Many of the students we reach are underrepresented in professional fields, including STEM. Women of color comprise fewer than 1 in 10 employed scientists and engineers. These students deserve every opportunity to be exposed to STEM professions and receive the high-quality STEM education which will prepare them to pursue these professions if they wish.

Teach For America deeply values the role that mentoring can play in boosting students’ success. We are thrilled to support Million Women Mentors because we know our teachers serve not only as instructors but also as mentors for young women to pursue STEM subjects and STEM careers – and also because our teachers see an urgent need for their young women to have exposure to STEM fields early on. We are committed to sharing the opportunity to be a mentor with our network of current and former educators, and sharing the opportunity to be mentored with the students of our educators.

In 2014, we shared the Million Women Mentors pledge with our network. We sought opinions, tips, and recommendations from our teachers’ students, and from staff who have served as mentors in the past. And we shared what we learned with the Million Women Mentors community. In 2015, we are committed to once again sharing the mentoring opportunity with our educators to help ensure that more young women across the country know about the opportunity to be matched with a mentor.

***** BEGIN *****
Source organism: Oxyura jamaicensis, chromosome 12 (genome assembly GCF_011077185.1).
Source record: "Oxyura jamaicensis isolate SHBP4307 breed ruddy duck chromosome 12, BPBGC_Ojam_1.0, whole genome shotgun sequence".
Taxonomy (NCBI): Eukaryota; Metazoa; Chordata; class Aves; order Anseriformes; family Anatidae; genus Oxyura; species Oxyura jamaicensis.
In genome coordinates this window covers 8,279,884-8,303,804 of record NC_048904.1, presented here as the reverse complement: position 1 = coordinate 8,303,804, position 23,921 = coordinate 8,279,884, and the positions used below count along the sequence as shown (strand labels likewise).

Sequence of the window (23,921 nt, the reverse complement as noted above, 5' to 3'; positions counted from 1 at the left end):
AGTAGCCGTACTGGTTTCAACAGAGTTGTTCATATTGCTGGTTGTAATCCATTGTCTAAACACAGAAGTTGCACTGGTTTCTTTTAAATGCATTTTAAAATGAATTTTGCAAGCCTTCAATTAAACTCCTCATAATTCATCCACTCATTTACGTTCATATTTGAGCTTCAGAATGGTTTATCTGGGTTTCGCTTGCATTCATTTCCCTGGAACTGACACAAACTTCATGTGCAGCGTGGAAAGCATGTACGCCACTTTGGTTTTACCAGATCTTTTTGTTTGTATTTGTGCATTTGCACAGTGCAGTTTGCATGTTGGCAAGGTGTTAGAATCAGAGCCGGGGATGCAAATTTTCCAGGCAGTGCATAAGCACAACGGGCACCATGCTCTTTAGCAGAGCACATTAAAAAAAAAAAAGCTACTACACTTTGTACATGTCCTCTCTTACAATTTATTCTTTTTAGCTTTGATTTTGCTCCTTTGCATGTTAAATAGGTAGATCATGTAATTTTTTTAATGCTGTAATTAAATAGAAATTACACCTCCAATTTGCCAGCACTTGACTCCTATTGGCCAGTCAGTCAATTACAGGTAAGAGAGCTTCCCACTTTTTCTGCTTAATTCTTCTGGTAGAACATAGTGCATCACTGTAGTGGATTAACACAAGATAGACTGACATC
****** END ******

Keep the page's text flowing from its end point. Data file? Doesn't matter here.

AAUW: Empowering Girls and Young Women with STEM

AAUWAAUW provides opportunities for girls in science, technology, engineering, and mathematics as part of our mission to empower women and girls. Our nationwide programs, research, and advocacy encourage members to work in their own communities to ensure that women achieve equality in the important and high-paying STEM fields.